Also, I think the relationship between my work and a typical window display has connections, although perhaps not as obvious,and I’m not sure how deep they run… Window display / visual merchandising has a very specific purpose, it’s commercial, to show products in the best possible way, exciting, eye catching, bold, so people passing by will stop and hopefully be tempted to purchase. It’s a direct link to buy more. Is there a similarity in how fictional accounts of history, or embellished history is ‘remembered’ in cinema? Hollywood’s wow factor, showing history in a more “interesting, eye catching, bold” account, eventually making people ‘buy’ into those accounts as well, rather than what may have ‘actually’ happened? I definitely have to chew some cud… Do people say that over here??? Thanks Richard!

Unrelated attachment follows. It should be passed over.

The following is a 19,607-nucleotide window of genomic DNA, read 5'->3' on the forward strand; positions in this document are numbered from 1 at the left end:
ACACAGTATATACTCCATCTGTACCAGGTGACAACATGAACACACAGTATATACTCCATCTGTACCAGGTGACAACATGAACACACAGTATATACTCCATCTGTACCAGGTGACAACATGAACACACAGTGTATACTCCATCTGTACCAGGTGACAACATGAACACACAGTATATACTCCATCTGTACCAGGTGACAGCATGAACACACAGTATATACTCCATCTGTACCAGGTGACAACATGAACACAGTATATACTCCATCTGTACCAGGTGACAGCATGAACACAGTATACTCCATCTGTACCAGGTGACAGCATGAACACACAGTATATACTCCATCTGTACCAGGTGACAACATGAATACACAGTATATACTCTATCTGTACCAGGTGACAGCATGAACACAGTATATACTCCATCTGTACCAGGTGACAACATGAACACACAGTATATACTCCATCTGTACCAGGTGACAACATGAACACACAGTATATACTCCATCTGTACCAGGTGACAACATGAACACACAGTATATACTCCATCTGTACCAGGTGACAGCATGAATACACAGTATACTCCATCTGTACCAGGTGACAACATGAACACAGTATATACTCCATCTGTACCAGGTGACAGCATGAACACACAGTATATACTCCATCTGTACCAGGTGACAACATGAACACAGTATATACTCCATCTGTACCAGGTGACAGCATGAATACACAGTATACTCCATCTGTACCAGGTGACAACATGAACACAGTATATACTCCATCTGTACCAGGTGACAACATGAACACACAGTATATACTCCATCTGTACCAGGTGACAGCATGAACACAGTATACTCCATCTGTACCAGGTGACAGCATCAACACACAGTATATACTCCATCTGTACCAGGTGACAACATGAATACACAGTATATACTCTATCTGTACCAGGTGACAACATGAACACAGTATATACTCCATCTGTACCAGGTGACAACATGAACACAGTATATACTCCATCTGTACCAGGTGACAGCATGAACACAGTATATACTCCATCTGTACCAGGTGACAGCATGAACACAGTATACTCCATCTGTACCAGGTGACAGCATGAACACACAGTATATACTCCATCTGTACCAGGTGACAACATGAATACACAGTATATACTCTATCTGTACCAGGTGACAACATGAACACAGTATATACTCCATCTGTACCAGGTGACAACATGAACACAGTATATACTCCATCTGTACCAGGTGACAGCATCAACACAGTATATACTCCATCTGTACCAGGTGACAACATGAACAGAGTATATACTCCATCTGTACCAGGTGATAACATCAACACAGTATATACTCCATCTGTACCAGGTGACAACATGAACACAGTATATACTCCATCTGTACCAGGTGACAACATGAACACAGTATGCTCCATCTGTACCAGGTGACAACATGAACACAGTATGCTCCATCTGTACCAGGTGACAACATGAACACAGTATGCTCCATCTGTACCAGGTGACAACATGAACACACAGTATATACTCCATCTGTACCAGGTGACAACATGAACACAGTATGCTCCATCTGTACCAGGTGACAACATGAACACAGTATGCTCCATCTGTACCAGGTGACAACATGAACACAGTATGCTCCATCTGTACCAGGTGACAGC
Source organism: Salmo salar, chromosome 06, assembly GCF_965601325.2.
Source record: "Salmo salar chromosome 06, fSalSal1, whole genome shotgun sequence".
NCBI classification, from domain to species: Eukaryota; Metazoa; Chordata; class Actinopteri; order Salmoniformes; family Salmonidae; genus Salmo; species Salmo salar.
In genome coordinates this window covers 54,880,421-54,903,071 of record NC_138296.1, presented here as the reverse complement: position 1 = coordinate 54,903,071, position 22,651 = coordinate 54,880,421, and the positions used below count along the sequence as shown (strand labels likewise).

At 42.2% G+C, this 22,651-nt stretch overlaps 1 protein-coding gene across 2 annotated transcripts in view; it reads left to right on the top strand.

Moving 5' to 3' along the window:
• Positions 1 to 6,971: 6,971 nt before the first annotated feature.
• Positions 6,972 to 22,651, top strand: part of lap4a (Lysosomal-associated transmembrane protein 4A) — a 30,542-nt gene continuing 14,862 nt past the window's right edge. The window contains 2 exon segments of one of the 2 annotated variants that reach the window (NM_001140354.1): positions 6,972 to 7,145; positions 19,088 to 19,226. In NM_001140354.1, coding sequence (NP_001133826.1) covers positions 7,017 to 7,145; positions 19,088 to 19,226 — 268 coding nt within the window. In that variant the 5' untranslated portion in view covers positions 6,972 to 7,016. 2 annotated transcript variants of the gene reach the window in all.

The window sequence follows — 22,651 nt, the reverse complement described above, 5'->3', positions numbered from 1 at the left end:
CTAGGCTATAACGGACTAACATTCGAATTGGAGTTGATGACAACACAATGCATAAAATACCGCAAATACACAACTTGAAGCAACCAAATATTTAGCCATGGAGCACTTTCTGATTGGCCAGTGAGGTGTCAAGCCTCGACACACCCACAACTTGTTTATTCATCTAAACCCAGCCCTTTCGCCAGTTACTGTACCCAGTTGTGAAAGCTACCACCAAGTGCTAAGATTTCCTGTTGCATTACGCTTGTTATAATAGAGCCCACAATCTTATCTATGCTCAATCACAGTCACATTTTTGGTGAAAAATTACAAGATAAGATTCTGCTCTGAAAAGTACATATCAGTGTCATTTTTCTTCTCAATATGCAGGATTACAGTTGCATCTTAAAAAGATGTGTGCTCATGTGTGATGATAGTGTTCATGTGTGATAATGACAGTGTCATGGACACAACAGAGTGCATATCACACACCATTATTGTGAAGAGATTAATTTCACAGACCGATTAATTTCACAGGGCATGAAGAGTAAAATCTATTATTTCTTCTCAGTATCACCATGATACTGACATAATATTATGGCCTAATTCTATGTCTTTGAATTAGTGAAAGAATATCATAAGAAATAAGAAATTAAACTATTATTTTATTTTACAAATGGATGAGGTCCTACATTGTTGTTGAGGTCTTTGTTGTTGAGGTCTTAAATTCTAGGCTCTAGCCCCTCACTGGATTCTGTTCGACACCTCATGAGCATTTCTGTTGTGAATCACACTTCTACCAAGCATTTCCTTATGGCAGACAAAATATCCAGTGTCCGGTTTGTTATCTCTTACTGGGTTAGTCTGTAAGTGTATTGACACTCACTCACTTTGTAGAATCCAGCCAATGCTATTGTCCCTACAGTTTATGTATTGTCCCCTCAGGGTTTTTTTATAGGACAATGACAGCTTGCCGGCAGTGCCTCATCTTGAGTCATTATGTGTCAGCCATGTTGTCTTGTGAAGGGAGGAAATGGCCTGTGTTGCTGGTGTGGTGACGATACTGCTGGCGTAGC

Today I am really looking forward to getting into my temporary studio. I’ve just spent most of the morning/afternoon annoyed and irritated. Annoyed with my husband trying chat to me, annoyed with my dogs following me around the house and barking at every car alarm in the city, annoyed with the phone ringing, the postman knocking on the door, with having to vaccum the front room and pick up tufts of dog hair, put the laundry away, etc… all things that usually distract me from doing art related things when I am home… I don’t really need to have a studio to create most of the things I make, but I think I’m realizing I might need one in order to simply have the space and time to focus on creating and thinking without any distractions. I’m only off work two days this week, and then only have between 9am and 3pm to do anything, so I NEED TO NOT BE ANNOYED.